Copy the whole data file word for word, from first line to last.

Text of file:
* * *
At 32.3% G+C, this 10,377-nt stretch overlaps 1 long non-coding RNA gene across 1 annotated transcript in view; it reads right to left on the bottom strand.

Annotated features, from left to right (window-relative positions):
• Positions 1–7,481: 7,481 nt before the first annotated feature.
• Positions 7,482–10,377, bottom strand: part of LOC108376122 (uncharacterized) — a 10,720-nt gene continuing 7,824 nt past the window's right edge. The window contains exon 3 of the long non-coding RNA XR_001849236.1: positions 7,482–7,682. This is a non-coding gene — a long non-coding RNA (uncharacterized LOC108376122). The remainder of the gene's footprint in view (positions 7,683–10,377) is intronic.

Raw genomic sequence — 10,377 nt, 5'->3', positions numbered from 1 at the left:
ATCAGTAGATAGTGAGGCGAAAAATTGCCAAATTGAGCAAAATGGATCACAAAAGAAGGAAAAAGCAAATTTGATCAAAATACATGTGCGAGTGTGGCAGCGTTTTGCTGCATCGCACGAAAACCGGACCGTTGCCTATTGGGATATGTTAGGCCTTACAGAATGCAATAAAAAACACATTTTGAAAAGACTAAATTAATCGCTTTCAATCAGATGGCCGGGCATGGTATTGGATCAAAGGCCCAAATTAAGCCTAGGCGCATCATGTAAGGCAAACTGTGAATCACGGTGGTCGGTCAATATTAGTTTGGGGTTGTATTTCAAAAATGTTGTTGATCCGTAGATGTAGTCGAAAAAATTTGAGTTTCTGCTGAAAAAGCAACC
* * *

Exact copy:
At 32.3% G+C, this 10,377-nt stretch overlaps 1 long non-coding RNA gene across 1 annotated transcript in view; it reads right to left on the bottom strand.

Annotated features, from left to right (window-relative positions):
• Positions 1–7,481: 7,481 nt before the first annotated feature.
• Positions 7,482–10,377, bottom strand: part of LOC108376122 (uncharacterized) — a 10,720-nt gene continuing 7,824 nt past the window's right edge. The window contains exon 3 of the long non-coding RNA XR_001849236.1: positions 7,482–7,682. This is a non-coding gene — a long non-coding RNA (uncharacterized LOC108376122). The remainder of the gene's footprint in view (positions 7,683–10,377) is intronic.

Raw genomic sequence — 10,377 nt, 5'->3', positions numbered from 1 at the left:
ATCAGTAGATAGTGAGGCGAAAAATTGCCAAATTGAGCAAAATGGATCACAAAAGAAGGAAAAAGCAAATTTGATCAAAATACATGTGCGAGTGTGGCAGCGTTTTGCTGCATCGCACGAAAACCGGACCGTTGCCTATTGGGATATGTTAGGCCTTACAGAATGCAATAAAAAACACATTTTGAAAAGACTAAATTAATCGCTTTCAATCAGATGGCCGGGCATGGTATTGGATCAAAGGCCCAAATTAAGCCTAGGCGCATCATGTAAGGCAAACTGTGAATCACGGTGGTCGGTCAATATTAGTTTGGGGTTGTATTTCAAAAATGTTGTTGATCCGTAGATGTAGTCGAAAAAATTTGAGTTTCTGCTGAAAAAGCAACC